Particle adhesion at the nano-scale

Chin Yong, Kevin Kendall, WR Smith

Research output: Contribution to journalArticle

10 Citations (Scopus)


This article attempts to connect macroscopic observations of particle adhesion with the known interatomic forces which bind particulate interfaces together by studying contact between a plane surface and a sphere of smaller and smaller diameter. The fracture of a contact between a plane and a macroscopic sphere depends on the nonuniform stress distribution across the contact spot, causing atomic attraction at the edges of the contact region. Interface atoms some distance inside the contact region do not contribute to the adhesion. In fact, these inner atoms are in compression and are pushing the particles apart rather than causing adhesion. When a smaller sphere adheres to a plane at the nanoscale, this nonuniform stress distribution cannot be possible and the stress across the contact must be more even. To prove this hypothesis, molecular dynamics (MD) simulations have been carried out to study the fracture behaviour of subnano sodium chloride crystals. The MD models show clean fracture across the contact junction, in agreement with the macroscopic fracture studies. The models included explicit interatomic potentials to calculate the adhesion forces and contact stress distributions during particle pulloff as sodium chloride particles were altered in size. The results show that there is stress concentration at the contact edge for the smallest particles with 16 atoms (4x4) in contact.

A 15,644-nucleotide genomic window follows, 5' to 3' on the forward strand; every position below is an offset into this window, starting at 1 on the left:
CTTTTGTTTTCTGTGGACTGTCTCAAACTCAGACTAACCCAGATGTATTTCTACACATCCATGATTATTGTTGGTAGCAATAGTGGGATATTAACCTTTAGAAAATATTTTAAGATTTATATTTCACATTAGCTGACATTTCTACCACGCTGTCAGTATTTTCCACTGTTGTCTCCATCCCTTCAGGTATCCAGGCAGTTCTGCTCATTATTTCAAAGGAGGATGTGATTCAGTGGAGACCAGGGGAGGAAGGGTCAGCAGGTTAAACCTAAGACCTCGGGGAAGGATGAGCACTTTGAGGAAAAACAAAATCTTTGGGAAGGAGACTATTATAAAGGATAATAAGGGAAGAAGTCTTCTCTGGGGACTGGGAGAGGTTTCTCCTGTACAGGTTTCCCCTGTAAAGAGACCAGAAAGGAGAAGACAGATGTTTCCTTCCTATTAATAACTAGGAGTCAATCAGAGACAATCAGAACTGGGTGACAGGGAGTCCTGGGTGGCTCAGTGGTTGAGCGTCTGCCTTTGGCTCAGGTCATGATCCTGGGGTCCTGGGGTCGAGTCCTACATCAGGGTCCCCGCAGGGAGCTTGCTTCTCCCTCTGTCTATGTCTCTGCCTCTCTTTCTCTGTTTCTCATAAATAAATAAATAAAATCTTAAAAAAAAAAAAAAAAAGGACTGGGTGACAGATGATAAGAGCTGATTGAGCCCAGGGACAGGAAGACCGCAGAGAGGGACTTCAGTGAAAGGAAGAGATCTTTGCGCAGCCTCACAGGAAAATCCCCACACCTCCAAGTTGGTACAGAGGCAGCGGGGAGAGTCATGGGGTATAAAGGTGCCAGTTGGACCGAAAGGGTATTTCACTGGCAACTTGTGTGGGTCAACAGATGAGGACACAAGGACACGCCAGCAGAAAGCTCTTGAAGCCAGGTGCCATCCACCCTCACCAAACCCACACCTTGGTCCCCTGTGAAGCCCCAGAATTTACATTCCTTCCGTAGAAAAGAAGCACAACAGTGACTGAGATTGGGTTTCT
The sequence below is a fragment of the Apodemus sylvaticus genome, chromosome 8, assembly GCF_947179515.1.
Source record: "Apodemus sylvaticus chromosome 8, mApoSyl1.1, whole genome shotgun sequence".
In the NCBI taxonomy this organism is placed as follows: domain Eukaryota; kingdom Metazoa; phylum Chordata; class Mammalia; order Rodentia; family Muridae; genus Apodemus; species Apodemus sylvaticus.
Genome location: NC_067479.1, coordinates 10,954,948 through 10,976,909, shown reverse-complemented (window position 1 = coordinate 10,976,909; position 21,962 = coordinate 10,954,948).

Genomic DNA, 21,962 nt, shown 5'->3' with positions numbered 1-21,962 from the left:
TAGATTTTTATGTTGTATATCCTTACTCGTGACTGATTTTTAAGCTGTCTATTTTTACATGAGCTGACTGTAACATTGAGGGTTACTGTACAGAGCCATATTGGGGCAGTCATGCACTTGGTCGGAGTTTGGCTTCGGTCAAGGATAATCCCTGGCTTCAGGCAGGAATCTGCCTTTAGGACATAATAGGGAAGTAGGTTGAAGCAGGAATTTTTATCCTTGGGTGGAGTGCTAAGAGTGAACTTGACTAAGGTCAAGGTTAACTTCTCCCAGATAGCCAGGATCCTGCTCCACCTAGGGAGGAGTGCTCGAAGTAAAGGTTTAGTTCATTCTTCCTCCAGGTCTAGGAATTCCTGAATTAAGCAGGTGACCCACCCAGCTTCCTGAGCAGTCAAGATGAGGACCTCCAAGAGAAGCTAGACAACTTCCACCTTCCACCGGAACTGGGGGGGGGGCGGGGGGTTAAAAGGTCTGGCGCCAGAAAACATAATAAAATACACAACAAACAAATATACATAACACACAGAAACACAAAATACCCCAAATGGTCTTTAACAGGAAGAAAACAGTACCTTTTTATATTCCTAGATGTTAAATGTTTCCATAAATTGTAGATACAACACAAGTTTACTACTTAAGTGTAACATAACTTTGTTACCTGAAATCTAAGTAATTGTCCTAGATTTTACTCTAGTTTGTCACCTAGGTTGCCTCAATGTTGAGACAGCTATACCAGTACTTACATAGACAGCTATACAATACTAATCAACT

Original languageEnglish
Pages (from-to)21-36
Number of pages16
JournalThe Journal of Adhesion
Publication statusPublished - 1 Jan 2004


  • stress distribution
  • sodium chloride
  • fracture mechanics
  • particle adhesion
  • nanoparticles
  • molecular dynamics model


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